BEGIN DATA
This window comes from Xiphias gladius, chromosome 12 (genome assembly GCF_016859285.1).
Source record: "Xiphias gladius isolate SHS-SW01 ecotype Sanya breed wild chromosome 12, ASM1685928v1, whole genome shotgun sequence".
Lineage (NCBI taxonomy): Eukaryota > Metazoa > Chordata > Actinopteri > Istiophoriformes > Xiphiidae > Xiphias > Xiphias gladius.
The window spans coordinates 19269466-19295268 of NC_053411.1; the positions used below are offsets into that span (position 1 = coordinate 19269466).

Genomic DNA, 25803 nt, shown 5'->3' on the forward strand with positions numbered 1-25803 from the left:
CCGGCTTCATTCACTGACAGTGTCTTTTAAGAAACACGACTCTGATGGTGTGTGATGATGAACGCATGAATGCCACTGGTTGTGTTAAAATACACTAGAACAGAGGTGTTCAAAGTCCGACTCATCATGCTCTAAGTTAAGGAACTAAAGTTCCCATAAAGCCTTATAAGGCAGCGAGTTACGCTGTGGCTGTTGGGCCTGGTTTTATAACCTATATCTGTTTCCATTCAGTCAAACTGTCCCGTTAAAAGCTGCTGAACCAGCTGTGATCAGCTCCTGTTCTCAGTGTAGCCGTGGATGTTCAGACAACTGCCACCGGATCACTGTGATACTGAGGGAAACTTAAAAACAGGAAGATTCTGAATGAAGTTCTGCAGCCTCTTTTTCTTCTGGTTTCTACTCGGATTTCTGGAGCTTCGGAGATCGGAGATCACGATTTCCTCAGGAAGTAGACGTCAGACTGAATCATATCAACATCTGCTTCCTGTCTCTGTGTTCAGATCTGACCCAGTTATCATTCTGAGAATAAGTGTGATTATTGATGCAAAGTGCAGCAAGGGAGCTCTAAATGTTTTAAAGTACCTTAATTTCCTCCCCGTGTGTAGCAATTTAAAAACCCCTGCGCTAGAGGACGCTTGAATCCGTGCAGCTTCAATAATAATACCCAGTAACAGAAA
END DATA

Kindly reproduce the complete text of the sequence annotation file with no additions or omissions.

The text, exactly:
This window comes from Xiphias gladius, chromosome 12 (genome assembly GCF_016859285.1).
Source record: "Xiphias gladius isolate SHS-SW01 ecotype Sanya breed wild chromosome 12, ASM1685928v1, whole genome shotgun sequence".
Lineage (NCBI taxonomy): Eukaryota > Metazoa > Chordata > Actinopteri > Istiophoriformes > Xiphiidae > Xiphias > Xiphias gladius.
The window spans coordinates 19269466-19295268 of NC_053411.1; the positions used below are offsets into that span (position 1 = coordinate 19269466).

Genomic DNA, 25803 nt, shown 5'->3' on the forward strand with positions numbered 1-25803 from the left:
CCGGCTTCATTCACTGACAGTGTCTTTTAAGAAACACGACTCTGATGGTGTGTGATGATGAACGCATGAATGCCACTGGTTGTGTTAAAATACACTAGAACAGAGGTGTTCAAAGTCCGACTCATCATGCTCTAAGTTAAGGAACTAAAGTTCCCATAAAGCCTTATAAGGCAGCGAGTTACGCTGTGGCTGTTGGGCCTGGTTTTATAACCTATATCTGTTTCCATTCAGTCAAACTGTCCCGTTAAAAGCTGCTGAACCAGCTGTGATCAGCTCCTGTTCTCAGTGTAGCCGTGGATGTTCAGACAACTGCCACCGGATCACTGTGATACTGAGGGAAACTTAAAAACAGGAAGATTCTGAATGAAGTTCTGCAGCCTCTTTTTCTTCTGGTTTCTACTCGGATTTCTGGAGCTTCGGAGATCGGAGATCACGATTTCCTCAGGAAGTAGACGTCAGACTGAATCATATCAACATCTGCTTCCTGTCTCTGTGTTCAGATCTGACCCAGTTATCATTCTGAGAATAAGTGTGATTATTGATGCAAAGTGCAGCAAGGGAGCTCTAAATGTTTTAAAGTACCTTAATTTCCTCCCCGTGTGTAGCAATTTAAAAACCCCTGCGCTAGAGGACGCTTGAATCCGTGCAGCTTCAATAATAATACCCAGTAACAGAAA